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decoupling caps placement

T

tempus fugit

Jan 1, 1970
0
Hey all;

I've got a circuit that uses 3 4049 inverters. On this IC, the V+ is on pin
8 and the ground is on pin 1. I know that the decoupling caps need to be as
close to the IC as possible, but how can I connect 1 end of the cap to V+
and the other to ground when the pins are so far away? Is it sufficient to
connect 1 end of the cap to V+ and the other to a nearby ground node, or
should the cap be connected close to the actual ground pin of the IC? Also,
do I use 1 cap for each IC? If so, (the ICs are fairly close together)
wouldn't the IC "see" the caps as being the paralleled value of the 3 caps,
thus reducing the available capacitance? I was going to use 0.1uF for the
value of each decoupling cap. Would it also be wise to use a larger (1uF or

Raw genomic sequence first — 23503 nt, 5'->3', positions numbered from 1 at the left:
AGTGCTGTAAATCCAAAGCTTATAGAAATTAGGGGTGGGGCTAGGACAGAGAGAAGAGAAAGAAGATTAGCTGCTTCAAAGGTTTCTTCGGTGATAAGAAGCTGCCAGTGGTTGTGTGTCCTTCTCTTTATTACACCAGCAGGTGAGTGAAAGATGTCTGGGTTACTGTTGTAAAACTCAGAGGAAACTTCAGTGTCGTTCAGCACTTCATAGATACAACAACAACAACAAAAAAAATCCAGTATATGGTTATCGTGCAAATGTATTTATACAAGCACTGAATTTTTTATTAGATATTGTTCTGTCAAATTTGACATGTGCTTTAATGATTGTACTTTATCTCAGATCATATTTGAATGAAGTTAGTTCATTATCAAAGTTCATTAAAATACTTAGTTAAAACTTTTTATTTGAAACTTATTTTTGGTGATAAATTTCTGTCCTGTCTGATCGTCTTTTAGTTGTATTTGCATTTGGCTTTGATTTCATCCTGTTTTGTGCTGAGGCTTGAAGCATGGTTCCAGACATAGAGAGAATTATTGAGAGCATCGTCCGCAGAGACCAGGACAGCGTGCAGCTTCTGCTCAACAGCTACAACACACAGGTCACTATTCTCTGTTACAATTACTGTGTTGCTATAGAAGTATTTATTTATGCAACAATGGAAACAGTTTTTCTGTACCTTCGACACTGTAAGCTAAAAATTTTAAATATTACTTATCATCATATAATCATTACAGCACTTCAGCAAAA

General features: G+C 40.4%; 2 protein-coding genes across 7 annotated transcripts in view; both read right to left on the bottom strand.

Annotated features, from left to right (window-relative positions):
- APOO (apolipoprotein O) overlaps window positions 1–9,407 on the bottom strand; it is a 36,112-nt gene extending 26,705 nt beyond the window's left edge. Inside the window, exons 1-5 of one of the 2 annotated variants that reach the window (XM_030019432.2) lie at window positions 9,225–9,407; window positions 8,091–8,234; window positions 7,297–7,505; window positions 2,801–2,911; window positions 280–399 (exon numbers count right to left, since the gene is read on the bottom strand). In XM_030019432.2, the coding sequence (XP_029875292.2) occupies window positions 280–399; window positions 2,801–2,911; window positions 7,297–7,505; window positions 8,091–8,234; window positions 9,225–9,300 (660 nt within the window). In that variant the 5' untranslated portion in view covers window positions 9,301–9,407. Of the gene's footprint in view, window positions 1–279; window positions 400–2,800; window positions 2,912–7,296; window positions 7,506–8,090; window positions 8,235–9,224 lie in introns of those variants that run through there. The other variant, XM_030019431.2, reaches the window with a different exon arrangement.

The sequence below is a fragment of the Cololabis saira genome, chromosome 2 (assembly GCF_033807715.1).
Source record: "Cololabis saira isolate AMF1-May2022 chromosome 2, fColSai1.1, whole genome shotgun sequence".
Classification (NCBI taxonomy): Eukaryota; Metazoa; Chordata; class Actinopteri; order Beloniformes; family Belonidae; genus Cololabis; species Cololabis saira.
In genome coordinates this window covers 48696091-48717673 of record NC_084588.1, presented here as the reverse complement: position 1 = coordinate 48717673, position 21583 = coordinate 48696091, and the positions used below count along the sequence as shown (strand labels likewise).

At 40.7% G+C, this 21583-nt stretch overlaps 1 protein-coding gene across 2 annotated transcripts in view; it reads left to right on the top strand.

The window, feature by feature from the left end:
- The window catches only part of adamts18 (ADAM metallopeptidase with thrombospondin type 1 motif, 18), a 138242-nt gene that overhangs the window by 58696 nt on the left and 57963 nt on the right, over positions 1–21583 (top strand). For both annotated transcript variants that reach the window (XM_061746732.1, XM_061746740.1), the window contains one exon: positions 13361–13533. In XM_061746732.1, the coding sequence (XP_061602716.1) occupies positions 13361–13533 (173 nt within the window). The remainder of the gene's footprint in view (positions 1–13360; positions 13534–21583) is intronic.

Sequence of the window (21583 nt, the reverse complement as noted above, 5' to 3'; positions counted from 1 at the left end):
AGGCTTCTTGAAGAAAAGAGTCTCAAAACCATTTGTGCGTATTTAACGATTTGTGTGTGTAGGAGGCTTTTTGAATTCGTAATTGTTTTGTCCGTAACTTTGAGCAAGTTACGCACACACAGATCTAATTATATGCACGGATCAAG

higher) cap in parallel?

Thanks
 
I

ian field

Jan 1, 1970
0
tempus fugit said:
Hey all;

I've got a circuit that uses 3 4049 inverters. On this IC, the V+ is on
pin
8 and the ground is on pin 1. I know that the decoupling caps need to be
as
close to the IC as possible, but how can I connect 1 end of the cap to V+
and the other to ground when the pins are so far away? Is it sufficient to
connect 1 end of the cap to V+ and the other to a nearby ground node, or
should the cap be connected close to the actual ground pin of the IC?
Also,
do I use 1 cap for each IC? If so, (the ICs are fairly close together)
wouldn't the IC "see" the caps as being the paralleled value of the 3
caps,
thus reducing the available capacitance? I was going to use 0.1uF for the
value of each decoupling cap. Would it also be wise to use a larger (1uF
or
higher) cap in parallel?

Thanks

Sometimes I've seen capacitor strips that can be cut to length, but never
did find a supplier.

Some types of IC socket have an open centre that you can mount a small
capacitor diagonally, normally 0.1uF non-electrolytics (very low ESR) are ok
if you decouple every chip as long as you fit a few electrolytics
distributed around the board.
 
J

Jamie

Jan 1, 1970